- Genetic analysis showed bacteria were from same branch of ‘family tree’
- The findings suggest the bacterium spread from Europe and into Asia
By Ryan O’Hare for MailOnline
Published: 17:27, 8 June 2016 |
A single strain of bacterium is responsible for killing millions during the plagues of the 14th and 17th centuries, as well as more recent outbreaks of the disease, a study has found.
Scientists believe that Yersinia pestis – dubbed one of the deadliest pathogens in human history – which spread the dreaded Black Death throughout Europe.
They believe it arrived on the continent in the 14th century, where it decimated the population.
Using genetic analysis of remains from plague-infected sites in Europe, the team has found evidence the bacterium spread from Europe into Asia, where it caused the third great plague outbreak in the early 1900s.
Researchers believe a single strain of Y.pestis, the bacterium responsible for bubonic plague, was responsible for two major historical outbreaks of the disease as well as more recent outbreak in China and India, suggesting the bacterium spread to Asia from Europe. Pictured is a mass burial site in Ellwangen, Germany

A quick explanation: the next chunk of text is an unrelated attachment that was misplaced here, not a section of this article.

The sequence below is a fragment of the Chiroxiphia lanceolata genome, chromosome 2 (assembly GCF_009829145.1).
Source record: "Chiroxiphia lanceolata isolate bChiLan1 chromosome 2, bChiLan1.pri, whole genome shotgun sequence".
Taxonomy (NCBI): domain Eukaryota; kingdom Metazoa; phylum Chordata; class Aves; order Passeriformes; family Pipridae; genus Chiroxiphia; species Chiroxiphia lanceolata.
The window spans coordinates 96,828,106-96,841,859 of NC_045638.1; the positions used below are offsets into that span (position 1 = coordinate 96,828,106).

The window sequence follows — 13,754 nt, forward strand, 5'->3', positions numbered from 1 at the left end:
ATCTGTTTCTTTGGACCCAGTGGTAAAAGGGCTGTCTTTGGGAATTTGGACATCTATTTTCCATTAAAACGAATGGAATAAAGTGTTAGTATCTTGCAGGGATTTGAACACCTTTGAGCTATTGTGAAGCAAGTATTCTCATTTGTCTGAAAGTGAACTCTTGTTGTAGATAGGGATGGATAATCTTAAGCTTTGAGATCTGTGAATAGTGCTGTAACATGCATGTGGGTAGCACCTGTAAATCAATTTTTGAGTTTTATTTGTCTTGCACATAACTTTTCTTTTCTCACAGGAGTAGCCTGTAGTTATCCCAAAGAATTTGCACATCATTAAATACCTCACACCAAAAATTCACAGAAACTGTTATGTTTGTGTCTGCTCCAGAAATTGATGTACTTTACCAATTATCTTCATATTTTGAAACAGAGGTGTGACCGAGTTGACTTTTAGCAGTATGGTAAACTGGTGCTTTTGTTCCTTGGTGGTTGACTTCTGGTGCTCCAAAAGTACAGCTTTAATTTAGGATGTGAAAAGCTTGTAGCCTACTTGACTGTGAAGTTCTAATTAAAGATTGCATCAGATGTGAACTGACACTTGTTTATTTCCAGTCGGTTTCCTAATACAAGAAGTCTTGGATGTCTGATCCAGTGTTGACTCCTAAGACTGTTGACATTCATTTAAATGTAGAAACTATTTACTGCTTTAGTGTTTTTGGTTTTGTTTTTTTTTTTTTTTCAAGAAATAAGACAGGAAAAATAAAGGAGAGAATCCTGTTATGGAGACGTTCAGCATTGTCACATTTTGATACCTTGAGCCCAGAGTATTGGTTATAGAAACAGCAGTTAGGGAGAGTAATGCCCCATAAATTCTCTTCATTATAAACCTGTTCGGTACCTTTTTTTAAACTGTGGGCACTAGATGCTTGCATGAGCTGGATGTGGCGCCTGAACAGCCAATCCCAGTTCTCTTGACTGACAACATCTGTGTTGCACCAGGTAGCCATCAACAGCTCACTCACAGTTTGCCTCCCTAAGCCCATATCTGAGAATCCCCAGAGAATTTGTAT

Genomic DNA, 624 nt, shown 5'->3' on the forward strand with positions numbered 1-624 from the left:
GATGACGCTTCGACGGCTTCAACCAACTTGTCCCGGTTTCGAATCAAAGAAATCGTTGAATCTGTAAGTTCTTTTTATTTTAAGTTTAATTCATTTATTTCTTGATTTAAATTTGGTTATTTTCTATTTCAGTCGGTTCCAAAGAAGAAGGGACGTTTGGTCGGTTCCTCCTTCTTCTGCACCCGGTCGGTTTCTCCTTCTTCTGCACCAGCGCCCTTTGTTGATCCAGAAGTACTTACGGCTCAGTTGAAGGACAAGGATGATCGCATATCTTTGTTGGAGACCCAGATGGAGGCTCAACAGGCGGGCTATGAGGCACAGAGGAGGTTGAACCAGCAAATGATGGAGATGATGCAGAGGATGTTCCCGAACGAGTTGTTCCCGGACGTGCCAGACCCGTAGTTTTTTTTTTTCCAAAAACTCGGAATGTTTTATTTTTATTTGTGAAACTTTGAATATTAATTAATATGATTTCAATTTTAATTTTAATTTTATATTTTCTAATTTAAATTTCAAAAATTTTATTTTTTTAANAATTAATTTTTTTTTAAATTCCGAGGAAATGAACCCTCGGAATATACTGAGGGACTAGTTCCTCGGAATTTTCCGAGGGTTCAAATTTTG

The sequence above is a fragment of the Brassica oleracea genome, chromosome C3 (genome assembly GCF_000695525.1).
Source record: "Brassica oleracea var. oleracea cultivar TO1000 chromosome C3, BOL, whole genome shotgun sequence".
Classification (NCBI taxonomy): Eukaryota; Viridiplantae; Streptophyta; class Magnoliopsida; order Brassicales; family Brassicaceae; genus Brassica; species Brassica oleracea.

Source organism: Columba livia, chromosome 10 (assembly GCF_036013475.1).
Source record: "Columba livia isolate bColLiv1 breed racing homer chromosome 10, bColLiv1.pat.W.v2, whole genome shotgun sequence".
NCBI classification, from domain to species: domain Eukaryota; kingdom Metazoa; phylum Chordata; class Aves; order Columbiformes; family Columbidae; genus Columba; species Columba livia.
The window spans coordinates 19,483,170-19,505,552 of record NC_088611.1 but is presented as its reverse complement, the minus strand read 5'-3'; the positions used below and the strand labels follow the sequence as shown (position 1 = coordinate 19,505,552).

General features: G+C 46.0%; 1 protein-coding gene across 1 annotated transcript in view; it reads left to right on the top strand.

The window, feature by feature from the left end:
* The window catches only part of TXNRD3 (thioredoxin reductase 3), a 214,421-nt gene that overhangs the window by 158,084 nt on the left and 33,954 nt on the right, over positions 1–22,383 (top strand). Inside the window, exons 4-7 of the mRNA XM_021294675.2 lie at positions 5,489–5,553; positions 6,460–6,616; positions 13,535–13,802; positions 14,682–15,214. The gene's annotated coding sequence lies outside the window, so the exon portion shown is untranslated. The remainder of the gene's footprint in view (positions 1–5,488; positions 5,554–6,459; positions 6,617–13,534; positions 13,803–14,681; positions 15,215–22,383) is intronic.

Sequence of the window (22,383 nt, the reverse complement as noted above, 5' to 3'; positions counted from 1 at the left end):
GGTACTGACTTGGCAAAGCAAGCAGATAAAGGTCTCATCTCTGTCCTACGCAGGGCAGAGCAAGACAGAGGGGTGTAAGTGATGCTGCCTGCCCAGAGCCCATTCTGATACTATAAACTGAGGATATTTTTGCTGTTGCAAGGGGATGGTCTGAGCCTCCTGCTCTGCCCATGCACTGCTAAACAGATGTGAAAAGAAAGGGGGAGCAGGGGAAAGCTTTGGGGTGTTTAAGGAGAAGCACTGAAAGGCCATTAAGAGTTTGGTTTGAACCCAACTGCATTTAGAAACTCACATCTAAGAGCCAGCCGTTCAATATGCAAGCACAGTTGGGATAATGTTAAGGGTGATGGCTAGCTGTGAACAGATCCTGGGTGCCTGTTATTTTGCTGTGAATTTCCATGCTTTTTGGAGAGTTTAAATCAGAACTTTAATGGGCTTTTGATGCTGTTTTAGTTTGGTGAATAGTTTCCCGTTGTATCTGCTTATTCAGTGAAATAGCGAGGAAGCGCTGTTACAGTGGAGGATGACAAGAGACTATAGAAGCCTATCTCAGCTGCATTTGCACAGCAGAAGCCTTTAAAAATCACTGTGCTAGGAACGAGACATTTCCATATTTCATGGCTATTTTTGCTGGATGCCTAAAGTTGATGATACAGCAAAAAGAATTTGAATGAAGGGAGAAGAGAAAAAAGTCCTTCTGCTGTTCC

HOW A SINGLE BACTERIUM KILLED MILLIONS AROUND THE WORLD
Researchers have linked a single strain of Y.pestis, the bacterium responsible for bubonic plague, to the two historical outbreaks for the first time.
But their analysis has also been able to link it to a more recent outbreak in China and India, suggesting the bacterium spread to Asia from Europe.
The study looked at bodies from three plague-infected sites: Two mass grave sites in Barcelona, Spain and Ellwangen, Germany; and a grave in Bolgar City, Russia.
DNA analysis of bacterial samples indicates the plague spread through the Mediterranean, passing through Barcelona, before surging northwards through Europe, reaching London and beyond in the 14th century.
Analysis of the bacterial family tree suggests it gave rise to strains found in Germany and France, and then spread through Russia and into China – persisting as the source of a major plague outbreak in Asia at the end of the 19th century.
Bubonic plague ravaged Europe during its middle history, with millions dying from the disease in two major outbreaks – with the Black Death alone wiping out more than one third of the European population in the 14th century.
After hundreds of years laying low, the disease returned to claim more lives in a second pandemic – the Great Plague of the 17th and 18th centuries.